The former French chief of the IMF, Dominique Strauss Kahn, who is alleged to have sexually assaulted a hotel worker from Guinea, provides the perfect metaphor for the IMF's treatment of the Third World.  As Rebecca Solnit puts it,  "what makes the sex scandal. . . so resonant is the way the alleged assailant and victim model larger relationships around the world, starting with the IMF’s assault on the poor."

Worlds Collide in a Luxury Suite  
Some Thoughts on the IMF, Global Injustice, and a Stranger on a Train 

 By Rebecca Solnit, originally published at TomDispatch, May 22, 2011

How can I tell a story we already know too well? Her name was Africa. His was France. He colonized her, exploited her, silenced her, and even decades after it was supposed to have ended, still acted with a high hand in resolving her affairs in places like Côte d’Ivoire, a name she had been given because of her export products, not her own identity.

Her name was Asia. His was Europe. Her name was silence. His was power. Her name was poverty. His was wealth. Her name was Her, but what was hers? His name was His, and he presumed everything was his, including her, and he thought he could take her without asking and without consequences. It was a very old story, though its outcome had been changing a little in recent decades. And this time around the consequences are shaking a lot of foundations, all of which clearly needed shaking.

Who would ever write a fable as obvious, as heavy-handed as the story we’ve just been given? The extraordinarily powerful head of the International Monetary Fund (IMF), a global organization that has created mass poverty and economic injustice, allegedly assaulted a hotel maid, an immigrant from Africa, in a hotel’s luxury suite in New York City.

Worlds have collided. In an earlier era, her word would have been worthless against his and she might not have filed charges, or the police might not have followed through and yanked Dominique Strauss-Kahn off the plane to Paris at the last moment. But she did, and they did, and now he’s in custody, and the economy of Europe has been dealt a blow, and French politics have been upended, and that nation is reeling and soul-searching.

Why We Need To Rein In Government Contractors That Use Taxpayer Money For Political Advantage

By Robert Reich, originally posted on his website, May 19, 2011.

President Obama is mulling an executive order to force big government contractors to disclose details of their political spending. Big businesses are already telling their political patrons in Congress to oppose it – and the pressure is building.

The President should issue the executive order immediately. And he should go even further – banning all political activity by companies receiving more than half their revenues from the U.S. government.

Lockheed Martin, the nation’s largest contractor, has already got more than $19 billion in federal contracts so far this year. But we know very little about Lockheed Martin’s political spending other than its Political Action Committee contributions. We don’t know how much money it gives to the Aerospace Industries Association to lobby for a bigger defense budget.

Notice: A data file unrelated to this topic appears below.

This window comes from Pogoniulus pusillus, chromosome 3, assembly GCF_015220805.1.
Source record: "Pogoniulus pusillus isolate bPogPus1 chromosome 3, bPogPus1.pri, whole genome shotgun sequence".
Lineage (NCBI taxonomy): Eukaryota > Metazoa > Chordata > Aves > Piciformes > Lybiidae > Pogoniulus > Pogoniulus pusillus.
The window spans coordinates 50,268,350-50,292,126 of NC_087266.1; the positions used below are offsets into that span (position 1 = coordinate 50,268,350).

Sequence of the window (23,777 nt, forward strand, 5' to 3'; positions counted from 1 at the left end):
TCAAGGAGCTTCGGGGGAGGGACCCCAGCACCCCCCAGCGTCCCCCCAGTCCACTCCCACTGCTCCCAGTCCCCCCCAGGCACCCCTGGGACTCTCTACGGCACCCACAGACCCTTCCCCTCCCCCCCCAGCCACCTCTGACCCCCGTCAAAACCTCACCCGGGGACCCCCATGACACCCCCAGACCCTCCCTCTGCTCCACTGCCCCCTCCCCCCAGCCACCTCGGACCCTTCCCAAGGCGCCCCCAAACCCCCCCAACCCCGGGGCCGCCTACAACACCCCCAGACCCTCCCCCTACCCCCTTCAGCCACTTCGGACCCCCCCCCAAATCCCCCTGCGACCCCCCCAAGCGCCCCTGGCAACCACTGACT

We don’t even know how much Lockheed is giving the U.S. Chamber of Commerce to lobby against Obama’s proposed executive order requiring disclosure of its political activities.

Don’t we have a right to know? After all, you and I and other taxpayers are Lockheed’s biggest customer. As such, we’re financing some of its lobbying and political activities.

Sometimes Republicans Do Believe in Evolution

Senator Scott Brown (R-MA)

May 14, 2011 "The leaders will bring forward (Budget Committee Chairman Paul Ryan's) budget, and I will vote for it, and it will fail"

May 17, 2001: "Brown declined, through a spokesman, to say if he backs Ryan’s proposed Medicare overhaul, or if he would vote for the Ryan budget plan."

May 23, 2001: "While I applaud Ryan for getting the conversation started, I cannot support his specific plan — and therefore will vote “no” on his budget."

Sunday, May 22, 2011

Double Header

[Fair and Unbalanced contributor sasqi and her husband Paul are on a two-month road-trip stopping at several major- and minor-league ballparks.  This one by Paul is from Fenway.]

I. Bleachers

Boston for two days. Tigers lose to Red Sox 4-3, Chicago loses to Boston 15-5. That's seven games in a row the Red Sox have won. They've moved up to second in their division, 1/2 game behind Tampa Bay after an awful start that had the Red Sox nation howling about the apocalypse. We see Beckett v Verlander, and then Lester v Doug Davis. Beckett and Lester are off their game, but good enough: they get men out when they need to. Lester gives up 12 hits and 5 runs (not all earned), but the Cubs are awful. Soriano makes one of his classic Sorianos, letting a routine single bounce by his outstretched glove to the wall for a double. The Cubs leave 10 men on base in the first 7 innings. Maybe 10,000 Cubs fans are at the game, wearing regalia, cheering on their flatfooted warriors. The huge screen in Fenway's center field periodically declares the park "the most beautiful in baseball," and in the team store you can buy a green t-shirt that declares: "No ivy grows on our walls."

This is an historic event: the first time Chicago has played a game in Fenway Park since the 1918 World Series, 93 years ago. Fenway and Wrigley Field are the touchstones of old school ball: Fenway opened in 1911, Wrigley in 1914. Until 2004, both teams were the perennial almosts, victims it seemed of their own frustration as they struggled to win a World Series. Both are spendthrifts, though Boston seems to use its money more wisely. It's fun to be here, out in the bleachers surrounded by disappointed Cubs fans; fun to go back to our hotel and sit at the bar beside more Chicagoans, in town for this once-in-a-century event.